To investigate this concept, the authors undertook this study on patients with nonspecific chronic neck pain with two goals in mind: 1) to assess the efficacy of spinal manipulative therapy (SMT) with and without a home exercise program; and 2) to compare preventive SMT with no treatment over the course of 10 months. The authors hypothesized that those receiving SMT plus home exercise in a preventive manner would have less pain and better function than those receiving no preventive treatment.
Study participants were recruited via radio and print ads locally, and the study was conducted on campus at UQTR. Inclusion criteria for this study were: age between 18-60; a primary complaint of nonspecific chronic neck pain (defined as pain of mechanical origin in the neck region, with or without radiation to the arm, trunk, or head); pain for > 12 weeks; no physical therapy, chiropractic treatment or rehabilitation directed toward the neck; and willingness to adhere to the study protocol and sign informed consent.
Subjects were not excluded if they had concurrent low back pain, headaches, or non-radicular pain in the upper extremity (as long as neck pain was their primary complaint). Subjects were excluded if they had: neck pain due to a motor-vehicle accident, neck surgery, severe osteoarthritis and inflammatory arthritis, neurological, cardiovascular, infectious, metabolic and endocrine diseases, pregnancy and any cardinal signs of potential vertebral artery dissection.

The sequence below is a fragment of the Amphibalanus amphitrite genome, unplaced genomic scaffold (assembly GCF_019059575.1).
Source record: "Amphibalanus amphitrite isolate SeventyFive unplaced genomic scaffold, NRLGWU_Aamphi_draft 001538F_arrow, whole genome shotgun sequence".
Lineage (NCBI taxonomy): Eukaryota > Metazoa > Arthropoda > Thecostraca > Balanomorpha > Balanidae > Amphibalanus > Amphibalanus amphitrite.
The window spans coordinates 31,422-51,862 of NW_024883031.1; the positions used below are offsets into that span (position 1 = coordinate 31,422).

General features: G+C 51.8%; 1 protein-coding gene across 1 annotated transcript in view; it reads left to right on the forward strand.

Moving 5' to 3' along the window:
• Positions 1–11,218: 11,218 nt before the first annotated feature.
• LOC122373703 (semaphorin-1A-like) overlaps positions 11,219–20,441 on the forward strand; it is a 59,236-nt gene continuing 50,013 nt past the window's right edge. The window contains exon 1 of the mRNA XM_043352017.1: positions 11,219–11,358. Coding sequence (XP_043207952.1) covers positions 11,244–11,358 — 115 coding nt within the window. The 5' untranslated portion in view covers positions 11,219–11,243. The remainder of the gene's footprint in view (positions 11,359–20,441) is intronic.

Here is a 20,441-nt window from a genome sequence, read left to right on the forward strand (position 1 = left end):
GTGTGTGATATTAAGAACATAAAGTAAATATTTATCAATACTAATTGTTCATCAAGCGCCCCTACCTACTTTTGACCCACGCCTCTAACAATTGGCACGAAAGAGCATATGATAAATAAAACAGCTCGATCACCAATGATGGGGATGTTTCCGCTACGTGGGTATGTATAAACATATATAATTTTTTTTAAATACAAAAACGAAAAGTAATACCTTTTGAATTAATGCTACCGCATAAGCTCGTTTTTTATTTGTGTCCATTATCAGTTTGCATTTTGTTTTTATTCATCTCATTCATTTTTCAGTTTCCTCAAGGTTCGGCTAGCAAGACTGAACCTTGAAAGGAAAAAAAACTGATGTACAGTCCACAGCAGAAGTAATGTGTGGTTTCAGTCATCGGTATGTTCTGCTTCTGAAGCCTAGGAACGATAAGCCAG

This study was divided into two phases: 1) a non-randomized section (symptomatic phase) during which all participants received a short course of treatment including SMT; followed by 2) a randomized section during which subjects were randomized into one of three parallel groups (see below) – this phase lasted 10 months.
During the first phase of the trial, all subjects received a short course of SMT treatments. Manipulations were administered by clinicians with at least three years experience (all chiropractors). Each treatment session lasted 10-15 minutes and included no more than four manipulations directed to the neck and upper thoracic regions. Myofascial or trigger-point release was allowed, but was kept to a minimum. This phase lasted 5-6 weeks (no treatment frequency information was included). No advice or education was administered in this phase, and the chiropractors and patients were blinded to their preventive phase.